Normally on Wednesdays I aim to write about ego characteristics, the self that we think we are. Yet as I write my country has seen a major outbreak of rioting in city centres, perhaps of the kind last witnessed in France in 2005. What has all this possibly got to do with ego?
It is especially hard to write about people who have taken part when I know so little about them and what drives their behaviour. Already there’s masses to read about on this in any case. See for example this article on the psychology of riots . What has struck me however has been the large number of TV programmes in recent years on various aspects of life in our inner city or “post-industrial” estates where family breakdown, joblessness, low educational achievement, drugs, crime, racism and other factors have interacted within an overall culture which is very separate to the mainstream of our society, a part of our population, albeit a minority, whom we choose to ignore, excluded it seems from the benefits of affluence the rest of us have indulged in, albeit massively “on credit”. However, policy makers have largely continued to ignore the problem, except for recent strictures to “get people off benefits and into work”. So, with such a background, and particularly with the recent public spending cuts, it is perhaps not surprising that such people – perhaps bred in a violent gang culture, usually controlling the streets at night, with nothing to do, where nightly incidents occur that involve violence, often including the police, which we don’t hear about – should take advantage of an opportunity of slow police reaction to seize hold of what is not normally available to them.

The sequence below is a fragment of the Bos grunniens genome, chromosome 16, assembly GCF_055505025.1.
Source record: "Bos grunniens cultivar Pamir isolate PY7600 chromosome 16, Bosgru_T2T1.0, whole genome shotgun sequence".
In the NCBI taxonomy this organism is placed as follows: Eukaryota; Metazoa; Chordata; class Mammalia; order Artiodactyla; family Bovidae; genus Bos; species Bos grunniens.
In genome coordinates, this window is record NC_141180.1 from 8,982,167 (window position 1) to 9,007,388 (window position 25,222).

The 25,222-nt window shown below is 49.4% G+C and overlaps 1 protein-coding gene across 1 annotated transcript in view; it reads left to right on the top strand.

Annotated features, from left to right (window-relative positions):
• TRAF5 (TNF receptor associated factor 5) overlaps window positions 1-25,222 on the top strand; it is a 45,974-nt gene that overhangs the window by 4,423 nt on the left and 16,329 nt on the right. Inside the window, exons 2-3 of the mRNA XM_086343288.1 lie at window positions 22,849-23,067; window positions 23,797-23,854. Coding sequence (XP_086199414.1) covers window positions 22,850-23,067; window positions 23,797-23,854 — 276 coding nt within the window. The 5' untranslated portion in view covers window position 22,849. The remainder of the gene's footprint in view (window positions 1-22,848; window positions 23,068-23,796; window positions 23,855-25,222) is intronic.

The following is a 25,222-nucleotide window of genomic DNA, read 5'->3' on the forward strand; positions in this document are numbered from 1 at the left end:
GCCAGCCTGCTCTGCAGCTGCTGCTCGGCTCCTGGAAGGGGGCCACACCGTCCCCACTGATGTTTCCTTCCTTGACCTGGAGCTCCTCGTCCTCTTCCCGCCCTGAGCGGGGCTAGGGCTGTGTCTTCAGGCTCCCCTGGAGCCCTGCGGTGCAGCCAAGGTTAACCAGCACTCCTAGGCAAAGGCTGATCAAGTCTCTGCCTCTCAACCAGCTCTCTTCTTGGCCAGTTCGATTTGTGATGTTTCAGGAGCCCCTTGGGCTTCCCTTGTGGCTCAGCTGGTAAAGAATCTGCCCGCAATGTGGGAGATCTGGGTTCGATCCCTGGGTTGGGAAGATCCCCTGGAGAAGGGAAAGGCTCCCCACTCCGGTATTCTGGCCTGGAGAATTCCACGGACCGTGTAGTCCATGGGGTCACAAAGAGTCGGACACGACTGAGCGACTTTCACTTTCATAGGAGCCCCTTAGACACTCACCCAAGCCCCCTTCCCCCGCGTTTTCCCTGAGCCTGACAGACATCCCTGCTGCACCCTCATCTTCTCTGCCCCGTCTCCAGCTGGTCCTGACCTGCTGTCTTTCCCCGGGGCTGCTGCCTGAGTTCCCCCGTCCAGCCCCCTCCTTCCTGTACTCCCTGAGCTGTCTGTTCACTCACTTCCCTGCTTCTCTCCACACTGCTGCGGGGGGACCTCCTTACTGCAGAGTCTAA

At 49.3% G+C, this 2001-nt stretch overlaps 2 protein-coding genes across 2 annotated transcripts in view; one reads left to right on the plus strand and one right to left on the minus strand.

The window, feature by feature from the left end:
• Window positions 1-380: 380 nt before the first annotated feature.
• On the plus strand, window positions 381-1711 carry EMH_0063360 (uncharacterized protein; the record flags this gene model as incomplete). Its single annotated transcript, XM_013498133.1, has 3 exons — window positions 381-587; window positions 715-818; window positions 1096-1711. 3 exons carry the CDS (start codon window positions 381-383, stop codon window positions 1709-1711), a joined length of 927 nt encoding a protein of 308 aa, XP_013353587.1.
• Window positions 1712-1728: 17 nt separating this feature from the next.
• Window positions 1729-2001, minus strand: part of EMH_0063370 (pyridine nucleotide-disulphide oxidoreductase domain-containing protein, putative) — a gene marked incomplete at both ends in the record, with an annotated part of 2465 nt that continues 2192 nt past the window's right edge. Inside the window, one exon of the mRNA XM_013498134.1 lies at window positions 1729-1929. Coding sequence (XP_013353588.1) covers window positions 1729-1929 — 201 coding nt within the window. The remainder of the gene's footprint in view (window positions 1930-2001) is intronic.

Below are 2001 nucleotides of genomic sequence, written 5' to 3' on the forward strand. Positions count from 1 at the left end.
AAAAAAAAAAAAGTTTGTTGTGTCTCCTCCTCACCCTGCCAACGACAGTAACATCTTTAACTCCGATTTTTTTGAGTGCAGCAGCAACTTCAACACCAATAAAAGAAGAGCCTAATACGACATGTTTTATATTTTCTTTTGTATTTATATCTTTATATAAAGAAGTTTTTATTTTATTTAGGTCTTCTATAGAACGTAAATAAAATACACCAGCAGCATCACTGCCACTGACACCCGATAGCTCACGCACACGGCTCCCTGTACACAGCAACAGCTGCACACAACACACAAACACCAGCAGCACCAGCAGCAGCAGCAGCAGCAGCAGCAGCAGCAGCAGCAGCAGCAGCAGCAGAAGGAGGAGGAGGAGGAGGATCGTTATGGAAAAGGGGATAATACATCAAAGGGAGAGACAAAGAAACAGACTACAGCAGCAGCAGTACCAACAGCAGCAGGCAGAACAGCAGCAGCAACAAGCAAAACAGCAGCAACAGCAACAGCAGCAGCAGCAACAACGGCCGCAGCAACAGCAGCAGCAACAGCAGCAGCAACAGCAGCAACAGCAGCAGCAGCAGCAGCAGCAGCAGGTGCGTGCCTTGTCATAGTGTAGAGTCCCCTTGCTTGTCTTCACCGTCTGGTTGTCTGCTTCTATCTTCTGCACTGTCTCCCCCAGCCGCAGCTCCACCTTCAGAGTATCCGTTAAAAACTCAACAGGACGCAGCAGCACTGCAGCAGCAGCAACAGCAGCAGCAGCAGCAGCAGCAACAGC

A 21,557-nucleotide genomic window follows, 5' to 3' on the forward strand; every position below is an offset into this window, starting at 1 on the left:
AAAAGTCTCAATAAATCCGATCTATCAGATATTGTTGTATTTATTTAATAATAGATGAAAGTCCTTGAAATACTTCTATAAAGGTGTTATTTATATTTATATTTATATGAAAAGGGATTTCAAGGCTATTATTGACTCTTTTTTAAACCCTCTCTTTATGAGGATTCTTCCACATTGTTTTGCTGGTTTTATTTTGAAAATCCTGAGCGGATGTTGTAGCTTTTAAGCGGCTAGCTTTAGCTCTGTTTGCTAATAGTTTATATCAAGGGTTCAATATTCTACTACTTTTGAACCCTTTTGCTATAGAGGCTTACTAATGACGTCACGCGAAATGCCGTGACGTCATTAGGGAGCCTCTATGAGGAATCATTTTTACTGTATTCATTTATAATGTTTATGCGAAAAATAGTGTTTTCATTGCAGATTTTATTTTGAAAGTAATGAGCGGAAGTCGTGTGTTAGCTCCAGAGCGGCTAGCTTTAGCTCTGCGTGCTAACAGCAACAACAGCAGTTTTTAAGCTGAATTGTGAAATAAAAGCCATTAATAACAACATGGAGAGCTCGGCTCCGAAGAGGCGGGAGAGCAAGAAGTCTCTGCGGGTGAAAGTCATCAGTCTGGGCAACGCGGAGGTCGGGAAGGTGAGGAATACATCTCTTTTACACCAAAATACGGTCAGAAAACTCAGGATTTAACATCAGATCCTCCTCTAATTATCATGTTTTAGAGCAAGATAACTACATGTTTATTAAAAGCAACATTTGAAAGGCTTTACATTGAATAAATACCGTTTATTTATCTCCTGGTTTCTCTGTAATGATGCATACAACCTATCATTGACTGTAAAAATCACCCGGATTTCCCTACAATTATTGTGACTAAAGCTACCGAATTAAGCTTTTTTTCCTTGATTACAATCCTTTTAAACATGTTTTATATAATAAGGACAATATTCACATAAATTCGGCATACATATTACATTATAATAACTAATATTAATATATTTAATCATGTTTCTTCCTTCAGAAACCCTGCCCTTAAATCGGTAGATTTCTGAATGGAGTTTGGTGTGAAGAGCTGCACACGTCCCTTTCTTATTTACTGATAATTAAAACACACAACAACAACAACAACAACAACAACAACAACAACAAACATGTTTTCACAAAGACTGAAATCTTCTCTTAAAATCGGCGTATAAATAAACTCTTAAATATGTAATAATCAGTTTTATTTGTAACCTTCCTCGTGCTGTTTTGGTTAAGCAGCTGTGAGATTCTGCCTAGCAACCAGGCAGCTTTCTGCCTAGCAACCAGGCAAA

To comment on all this from a standpoint of ego awareness could seem extremely disconnected from what life might be like for such people. Yet the word “separate” particularly comes to mind for me, amongst many others, separate from others in society, separate from opportunity, separate from a stable, secure, structured upbringing, and separate perhaps from the love that connects us to others and from whom we learn about living responsibly in a civilised society. Such a world as our ghetto estates seem rife with a profound, despairing exclusion and a breeding ground for anger and resentment.
In one form or another, life seems to construct itself so that we experience what being separate is like, in one form of another. Being separate might be to feel excluded, or to be apart from ones we wish to be with, unloved even. It might be to feel isolated and very alone. It is of course the polar opposite of unity, of being at-one, of being totally connected to oneself, to others, to life and All that Is. So, to read about life on these estates is, for me at least, to be reminded of such a powerful, profound disconnection from the Whole.
Yet I have watched with great admiration TV programmes like “ Secret Millionaire ”, where wealthy people who’ve made their fortunes go and live undercover in these estates and identify both the problems there but also charities who are working selflessly and with little funding to help such people. These individuals then start to support these charities. It is a moving programme to watch, not least for the utter commitment of many individuals in the face of such despair. What oozes out of this programme is often what was missing in the lives of the millionaires themselves, the love they missed out on, the love shown by these selfless volunteers and the very genuine desire of the to-be philanthropists to put something back.
Maybe we all need to be doing this. Who could you reach out to today and give some support to?
Behind the image of the hoodie, much though we may deplore the violence, is an aching soul, heavily concealed though it might be. This is when, despite all appearances to the contrary, we need to “see God in each other”.
Of course, we don’t do this, we don’t have compassion for such people. We get into judgement instead. Of course we can’t tolerate such violence, but we also need to look at what is really going on, ourselves included. We too may feel very “separate” from such people. But, at some level, they too are God.